The Simpsons star regrets voicing Apu: ‘I helped to create a pretty marginalizing, dehumanizing stereotype’

As only leftists can, a conversation between actor Hank Azaria and comedian Hari Kondabolu six years in the making featured both as victim and victimizer over the “regretful” portrayal of a character on “The Simpsons.”

Since 1989, Azaria has voiced a slew of characters in more than 700 episodes of the long-running animated series, including bartender Moe Szyslak, Police Chief Wiggum and Comic Book Guy. But it was his performance as Kwik-E-Mart owner Apu Nahasapeemapetilon that set cancel culture after the actor and made Kondabolu want to “kick the sh*t out of him.”

In a conversation on NPR’s “Code Switch” podcast titled, “The Fallout of a Callout,” Azaria told host Gene Demby about his reaction to Kondabolu’s 2017 documentary, “The Problem With Apu,” and how he was afraid to talk about any supposed harms that had been attributed to his comedic performance as an Indian character.

“I was really freaked out. You know, you’re a comedian, and some of your stuff is gotcha, you know, and has bite to it, as well it should. It’s hilarious and it makes good points. Being on the other end of that really, really scared me, you know?” he said.

“I don’t know if I would have felt safe to have the conversation privately, let alone roll them, you know, we’re going to record it,” Azaria added. “I helped to create a pretty marginalizing, dehumanizing stereotype.”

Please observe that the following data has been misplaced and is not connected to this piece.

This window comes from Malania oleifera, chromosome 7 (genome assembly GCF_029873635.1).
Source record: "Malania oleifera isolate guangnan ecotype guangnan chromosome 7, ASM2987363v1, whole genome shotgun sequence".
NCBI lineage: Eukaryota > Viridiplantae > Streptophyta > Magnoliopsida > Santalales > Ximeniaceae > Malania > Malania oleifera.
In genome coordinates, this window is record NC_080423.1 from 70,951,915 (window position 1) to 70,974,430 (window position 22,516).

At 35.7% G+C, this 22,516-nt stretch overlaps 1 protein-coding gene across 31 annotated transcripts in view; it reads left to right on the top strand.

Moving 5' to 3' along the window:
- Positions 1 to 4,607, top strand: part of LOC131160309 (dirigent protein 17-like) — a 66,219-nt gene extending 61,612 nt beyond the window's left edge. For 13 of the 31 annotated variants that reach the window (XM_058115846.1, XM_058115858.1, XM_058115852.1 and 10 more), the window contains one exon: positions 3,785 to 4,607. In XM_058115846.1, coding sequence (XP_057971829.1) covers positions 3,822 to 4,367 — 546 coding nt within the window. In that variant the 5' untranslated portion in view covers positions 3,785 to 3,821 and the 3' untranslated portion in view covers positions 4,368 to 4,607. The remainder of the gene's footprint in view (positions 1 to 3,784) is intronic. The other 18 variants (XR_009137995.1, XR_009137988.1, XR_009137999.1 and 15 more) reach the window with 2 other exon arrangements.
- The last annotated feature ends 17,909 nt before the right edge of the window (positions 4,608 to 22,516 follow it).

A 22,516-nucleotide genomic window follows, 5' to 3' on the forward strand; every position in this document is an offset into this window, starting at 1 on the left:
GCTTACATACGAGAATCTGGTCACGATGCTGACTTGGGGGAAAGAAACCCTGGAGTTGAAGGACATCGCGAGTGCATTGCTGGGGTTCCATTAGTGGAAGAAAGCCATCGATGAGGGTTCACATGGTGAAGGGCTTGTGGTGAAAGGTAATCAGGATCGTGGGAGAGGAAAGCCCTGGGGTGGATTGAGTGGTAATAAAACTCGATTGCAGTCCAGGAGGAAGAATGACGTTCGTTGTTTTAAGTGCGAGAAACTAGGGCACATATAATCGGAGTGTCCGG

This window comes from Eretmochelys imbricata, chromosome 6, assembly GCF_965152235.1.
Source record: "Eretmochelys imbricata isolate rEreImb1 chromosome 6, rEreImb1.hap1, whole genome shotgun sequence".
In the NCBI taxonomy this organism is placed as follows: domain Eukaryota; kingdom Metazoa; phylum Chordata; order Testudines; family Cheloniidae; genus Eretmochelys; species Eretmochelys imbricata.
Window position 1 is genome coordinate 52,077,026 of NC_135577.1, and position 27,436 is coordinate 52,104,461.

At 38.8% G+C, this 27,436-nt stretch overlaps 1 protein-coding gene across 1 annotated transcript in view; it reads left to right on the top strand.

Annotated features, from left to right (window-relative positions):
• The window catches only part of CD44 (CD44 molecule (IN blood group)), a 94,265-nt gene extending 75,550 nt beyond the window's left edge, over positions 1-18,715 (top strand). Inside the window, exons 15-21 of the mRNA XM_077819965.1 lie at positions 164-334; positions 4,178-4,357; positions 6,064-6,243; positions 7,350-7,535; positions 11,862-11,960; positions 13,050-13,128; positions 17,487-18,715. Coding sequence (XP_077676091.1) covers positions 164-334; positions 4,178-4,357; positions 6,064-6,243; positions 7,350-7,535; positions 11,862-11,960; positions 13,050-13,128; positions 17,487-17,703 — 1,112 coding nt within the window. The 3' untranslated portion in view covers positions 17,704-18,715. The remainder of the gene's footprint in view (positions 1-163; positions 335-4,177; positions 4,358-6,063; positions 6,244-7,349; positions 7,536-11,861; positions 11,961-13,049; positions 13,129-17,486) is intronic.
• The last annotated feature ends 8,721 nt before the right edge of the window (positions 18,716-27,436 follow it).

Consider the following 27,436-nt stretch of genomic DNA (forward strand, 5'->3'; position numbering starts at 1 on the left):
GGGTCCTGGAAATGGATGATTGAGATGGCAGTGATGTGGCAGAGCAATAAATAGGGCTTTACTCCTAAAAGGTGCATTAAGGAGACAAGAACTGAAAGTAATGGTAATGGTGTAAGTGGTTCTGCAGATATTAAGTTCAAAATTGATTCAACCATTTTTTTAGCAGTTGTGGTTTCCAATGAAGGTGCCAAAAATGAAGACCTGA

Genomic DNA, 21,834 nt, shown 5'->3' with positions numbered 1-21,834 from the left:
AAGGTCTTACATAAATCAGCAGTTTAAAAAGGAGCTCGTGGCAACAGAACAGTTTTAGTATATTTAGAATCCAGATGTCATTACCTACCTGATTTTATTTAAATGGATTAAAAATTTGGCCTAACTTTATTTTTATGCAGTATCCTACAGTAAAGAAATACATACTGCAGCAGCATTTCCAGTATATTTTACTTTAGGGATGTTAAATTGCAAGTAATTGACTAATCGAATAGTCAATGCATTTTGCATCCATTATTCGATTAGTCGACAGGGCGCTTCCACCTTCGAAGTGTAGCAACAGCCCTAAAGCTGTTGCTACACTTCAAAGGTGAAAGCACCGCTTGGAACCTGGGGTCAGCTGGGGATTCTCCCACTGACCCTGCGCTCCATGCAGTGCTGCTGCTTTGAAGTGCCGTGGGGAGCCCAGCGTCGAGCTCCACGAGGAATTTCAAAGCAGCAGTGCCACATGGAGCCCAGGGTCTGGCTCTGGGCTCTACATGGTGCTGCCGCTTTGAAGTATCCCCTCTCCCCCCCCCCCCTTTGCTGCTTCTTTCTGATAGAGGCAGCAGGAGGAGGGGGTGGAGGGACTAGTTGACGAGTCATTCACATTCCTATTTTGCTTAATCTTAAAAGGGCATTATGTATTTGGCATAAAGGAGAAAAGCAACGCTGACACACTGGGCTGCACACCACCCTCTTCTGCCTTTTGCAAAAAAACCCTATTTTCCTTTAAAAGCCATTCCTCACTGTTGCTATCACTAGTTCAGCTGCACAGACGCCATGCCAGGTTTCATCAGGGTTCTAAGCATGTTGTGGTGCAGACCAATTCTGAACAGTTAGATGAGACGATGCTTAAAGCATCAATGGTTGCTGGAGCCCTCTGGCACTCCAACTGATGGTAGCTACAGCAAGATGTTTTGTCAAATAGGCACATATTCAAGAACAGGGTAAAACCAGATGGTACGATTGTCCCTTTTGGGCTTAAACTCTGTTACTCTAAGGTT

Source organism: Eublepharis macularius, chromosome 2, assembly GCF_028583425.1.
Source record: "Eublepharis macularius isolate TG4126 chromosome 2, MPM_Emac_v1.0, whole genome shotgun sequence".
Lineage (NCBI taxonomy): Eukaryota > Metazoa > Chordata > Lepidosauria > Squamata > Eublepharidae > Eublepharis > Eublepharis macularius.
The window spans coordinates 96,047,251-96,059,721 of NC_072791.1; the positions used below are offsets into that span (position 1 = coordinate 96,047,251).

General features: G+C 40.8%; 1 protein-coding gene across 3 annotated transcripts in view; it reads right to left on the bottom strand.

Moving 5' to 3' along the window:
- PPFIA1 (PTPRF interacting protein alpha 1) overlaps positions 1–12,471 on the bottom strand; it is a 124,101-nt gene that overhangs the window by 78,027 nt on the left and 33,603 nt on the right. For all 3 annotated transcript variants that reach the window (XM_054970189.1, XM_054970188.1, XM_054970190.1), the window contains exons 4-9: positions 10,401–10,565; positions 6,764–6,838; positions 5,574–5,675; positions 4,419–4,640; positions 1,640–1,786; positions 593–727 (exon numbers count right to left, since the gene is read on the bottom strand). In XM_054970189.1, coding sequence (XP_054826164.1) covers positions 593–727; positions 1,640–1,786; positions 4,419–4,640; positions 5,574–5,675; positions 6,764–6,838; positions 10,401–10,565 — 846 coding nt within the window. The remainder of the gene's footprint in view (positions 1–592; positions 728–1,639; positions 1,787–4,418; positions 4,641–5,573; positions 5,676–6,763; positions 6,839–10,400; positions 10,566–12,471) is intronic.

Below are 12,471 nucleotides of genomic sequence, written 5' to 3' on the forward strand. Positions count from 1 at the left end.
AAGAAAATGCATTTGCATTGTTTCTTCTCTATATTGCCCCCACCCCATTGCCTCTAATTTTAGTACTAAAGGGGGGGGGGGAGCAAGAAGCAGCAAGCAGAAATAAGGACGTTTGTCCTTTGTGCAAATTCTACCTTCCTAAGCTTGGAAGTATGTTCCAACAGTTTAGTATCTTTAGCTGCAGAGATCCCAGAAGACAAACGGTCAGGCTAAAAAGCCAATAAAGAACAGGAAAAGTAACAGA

Regardless of whether the backlash was warranted, the actor’s concerns were as Kondabolu had gone on record on “Totally Biased with W. Kamau Bell” saying, “If I saw Hank Azaria do that voice at a party, I would kick the sh*t out of him…Or I’d imagine kicking the sh*t out of him.”

The documentarian referred to the portrayal of Apu as reminiscent of “a white guy doing an impression of a white guy making fun of my father.”

Kondabolu further expressed his belief that Azaria’s performance had been linked to numerous crimes against clerks that he had read about while working at the Queens District Attorney’s Hate Crimes Bureau in New York during college.

“The idea that anyone young or old, past or present, being bullied based on Apu really makes me sad,” Azaria had said on “The Late Show with Stephen Colbert” in 2018. “It certainly was not my intention. I wanted to bring joy and laughter to people.”

On social media, Azaria called the discussion, “A very important and productive chat ” during which he explained how Apu came to be. “And then that week or the following week, there was an Apu line and it was just written as clerk. And the producer — the director I was working with at the time said: ‘Can you do an Indian accent?’ And I said: ‘Well, I can try and did my version of an Indian accent, and that was it.”

“The only really Indian accent that I had context for, apart from guys who worked at the 7-Eleven that I was near in LA, was Peter Sellers in ‘The Party,'” he went on. “It was an homage to that, you know, one of my heroes.”

Since the initial backlash, the character of Apu had been sidelined on “The Simpsons” and Azaria expressed his gratitude to Kondabolu for making an issue out of his performance. “I’m so grateful for having — for Hari, you pushing — dragging me and pushing me into this conversation.”

Kevin Haggerty


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